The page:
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Your World Today

G-8 Summit; Iraq Violence; U.S. Military Deaths; Vying For 2012 Olympics

Aired July 05, 2005 - 12:00   ET


ANNOUNCER: Live from CNN Center, this is YOUR WORLD TODAY.

CATHERINE PEARCE, FRIENDS OF THE EARTH: The United States is the biggest kind of climate criminal, if you like. And the White House...


JIM CLANCY, CNN INTERNATIONAL ANCHOR: Environmentalists put the heat on Washington ahead of the G-8 summit for its opposition to a global treaty on climate change.

ZAIN VERJEE, CNN INTERNATIONAL CORRESPONDENT: Militants attack one of the most revered Hindu shrines in India, igniting a deadly gun battle with police.

CLANCY: And bringing out the heavy weights as the fight goes down to the wire. One of five cities battling to host the 2012 Olympics will soon rise to the top.

It's 5:00 p.m. in Edinburgh; 9:30 in the evening in Ayodhya, India; and midnight in Singapore, where the 2012 Olympic host will soon be announced.

I'm Jim Clancy.

VERJEE: And I'm Zain Verjee. Welcome to our viewers throughout the world. This is CNN International.

CLANCY: What to do about climate change and what to do about aid to the world's poorest continent, those are the issues high on the agendas of leaders as the world's wealthiest nations gather for the G- 8 summit in Scotland Wednesday.

VERJEE: Security is tight at the Gleneagles Resort north of Edinburgh for the three-day event.

CLANCY: More than 10,000 police there on standby. They blame a hard-core of activists for scuffles on Monday which brought some of the Scottish capital to a standstill.

VERJEE: Live 8 organizer Bob Geldof, who had arrived in Edinburgh, rejected violent demonstrations.

(BEGIN VIDEO CLIP) BOB GELDOF, LIVE 8 ORGANIZER: So we're really, really, really, really not interested in that stuff at all. We're the people who came in vast hundreds of thousands on Saturday and vast billions around the world. That's who we are.


VERJEE: The U.S. is the only G-8 country that has not ratified the Kyoto protocol on climate change. U.S. President George W. Bush says meeting the emission reduction targets would wreck the U.S. economy.

Senior International Correspondent Walter Rogers has more.


WALTER RODGERS, CNN SR. INTERNATIONAL CORRESPONDENT (voice-over): Polar ice caps retreating at an alarming rate. Oceans heating up, expanding, threatening coastal cities. More than a few species, even humans, may be threatened by climate change. Blame itself, however, is flourishing.

PEARCE: The United States is the biggest climate criminal, if you like. And the White House and Bush administration is still refusing to acknowledge that climate change is really happening.

RODGERS: Whoa. Read his lips.

GEORGE W. BUSH, PRESIDENT OF THE UNITED STATES: In terms of climate change, I've always said it's a serious long-term issue that needs to be dealt with.

RODGERS: How it's dealt with is the rub. The agreement known as the Kyoto protocol went into effect in February, but the Bush administration has steadfastly refused to sign on. Yet, the U.S. does spend the most money researching ways to reduce greenhouse gas emissions. By contrast, Europe wants to impose Kyoto targets to reduce those emissions in the hope of slowing global warming.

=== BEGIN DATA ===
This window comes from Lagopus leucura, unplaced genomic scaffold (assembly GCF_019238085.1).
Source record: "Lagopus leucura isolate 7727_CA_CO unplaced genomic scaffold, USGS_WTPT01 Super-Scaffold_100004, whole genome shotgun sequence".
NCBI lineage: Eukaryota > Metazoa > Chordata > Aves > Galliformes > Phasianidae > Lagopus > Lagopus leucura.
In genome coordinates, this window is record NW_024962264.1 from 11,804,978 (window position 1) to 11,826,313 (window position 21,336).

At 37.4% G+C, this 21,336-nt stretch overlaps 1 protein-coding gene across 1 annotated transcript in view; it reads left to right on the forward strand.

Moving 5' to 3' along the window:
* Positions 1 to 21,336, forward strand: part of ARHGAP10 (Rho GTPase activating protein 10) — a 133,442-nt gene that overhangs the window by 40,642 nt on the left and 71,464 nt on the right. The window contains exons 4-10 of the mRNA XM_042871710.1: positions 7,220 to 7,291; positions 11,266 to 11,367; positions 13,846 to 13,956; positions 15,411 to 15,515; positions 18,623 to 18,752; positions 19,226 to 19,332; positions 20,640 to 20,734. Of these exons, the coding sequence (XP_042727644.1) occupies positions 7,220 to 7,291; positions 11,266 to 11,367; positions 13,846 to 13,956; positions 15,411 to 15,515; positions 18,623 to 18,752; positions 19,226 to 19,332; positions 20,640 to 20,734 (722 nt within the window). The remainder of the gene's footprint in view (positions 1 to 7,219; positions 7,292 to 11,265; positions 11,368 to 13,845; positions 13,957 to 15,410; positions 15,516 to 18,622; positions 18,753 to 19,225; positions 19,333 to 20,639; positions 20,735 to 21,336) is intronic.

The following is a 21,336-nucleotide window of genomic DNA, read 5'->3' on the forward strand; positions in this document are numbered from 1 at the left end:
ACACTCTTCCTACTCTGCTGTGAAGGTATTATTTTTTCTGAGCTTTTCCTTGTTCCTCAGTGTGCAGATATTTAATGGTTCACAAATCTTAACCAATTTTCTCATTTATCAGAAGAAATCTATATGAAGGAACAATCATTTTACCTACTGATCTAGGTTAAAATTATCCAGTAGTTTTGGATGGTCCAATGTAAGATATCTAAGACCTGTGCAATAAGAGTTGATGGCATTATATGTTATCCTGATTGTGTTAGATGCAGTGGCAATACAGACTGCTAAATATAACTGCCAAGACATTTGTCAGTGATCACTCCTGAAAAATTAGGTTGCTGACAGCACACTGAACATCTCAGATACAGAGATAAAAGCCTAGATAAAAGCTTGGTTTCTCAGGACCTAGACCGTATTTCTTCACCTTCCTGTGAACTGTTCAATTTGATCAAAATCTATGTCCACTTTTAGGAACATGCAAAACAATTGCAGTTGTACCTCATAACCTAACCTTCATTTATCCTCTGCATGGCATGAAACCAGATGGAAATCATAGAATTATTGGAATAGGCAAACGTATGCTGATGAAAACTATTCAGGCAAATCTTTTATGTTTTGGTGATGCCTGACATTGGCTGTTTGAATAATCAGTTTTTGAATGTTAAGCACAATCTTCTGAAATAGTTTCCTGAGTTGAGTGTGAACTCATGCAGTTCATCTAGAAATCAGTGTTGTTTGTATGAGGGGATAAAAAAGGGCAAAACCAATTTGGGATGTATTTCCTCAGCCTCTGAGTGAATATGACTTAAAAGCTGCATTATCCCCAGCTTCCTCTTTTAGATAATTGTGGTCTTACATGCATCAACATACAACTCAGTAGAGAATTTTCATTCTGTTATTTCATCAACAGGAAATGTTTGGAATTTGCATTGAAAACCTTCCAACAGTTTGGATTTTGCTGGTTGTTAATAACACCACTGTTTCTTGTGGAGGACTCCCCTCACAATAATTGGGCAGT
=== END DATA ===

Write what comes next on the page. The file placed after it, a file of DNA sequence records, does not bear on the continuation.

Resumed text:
JULIAN MORRIS, INTERNATIONAL POLICY NETWORK: There was a lot of pressure from environmentalists to sign up to something. And so the Kyoto protocol was that something. Kyoto is a very costly agreement and it has very few benefits. So in that sense, it was absolutely the right move on the part of the United States not to ratify.

RODGERS: With numbers of cars on roads increasing, demands for energy soaring across the globe, greenhouse gas emissions, most notably carbon dioxide, are rising above the Kyoto targets almost everywhere, a glarg failing acknowledged even by environmentalists.

PEARCE: There should be no country in the world who right at this stage is congratulating themselves on their emissions control. I think we have a lot of work to do.

RODGERS: Developing countries China, India, Brazil, all big polluters, were given a free pass at Kyoto, so why the America bashing among global environmentalists?

MORRIS: It's not politically correct to try and impose restrictions on poorer countries, but on the richest country in the world, well, it's got to be the most evil, surely.

RODGERS: Deep, meaningful cuts in greenhouse gas emissions would still be so economically disastrous, no politician anywhere is advocating that just yet. So, instead, they continue to campaign for Kyoto, arguably cleansing their consciences without doing that much to clean up the planet's air.

Walter Rodgers, CNN, London.


CLANCY: A thoughtful message coming from the Vatican. Pope Benedict XVI's top adviser on justice and peace says he hopes the G-8 summit will nudge the United States to open its eyes to the problems of Africa. Cardinal Renato Martino says the U.S. has to do much more because of its wealth and its history of slavery.

Martino also called Americans the most generous people in the world. Martino was the Vatican's ambassador to the United Nations for 16 years.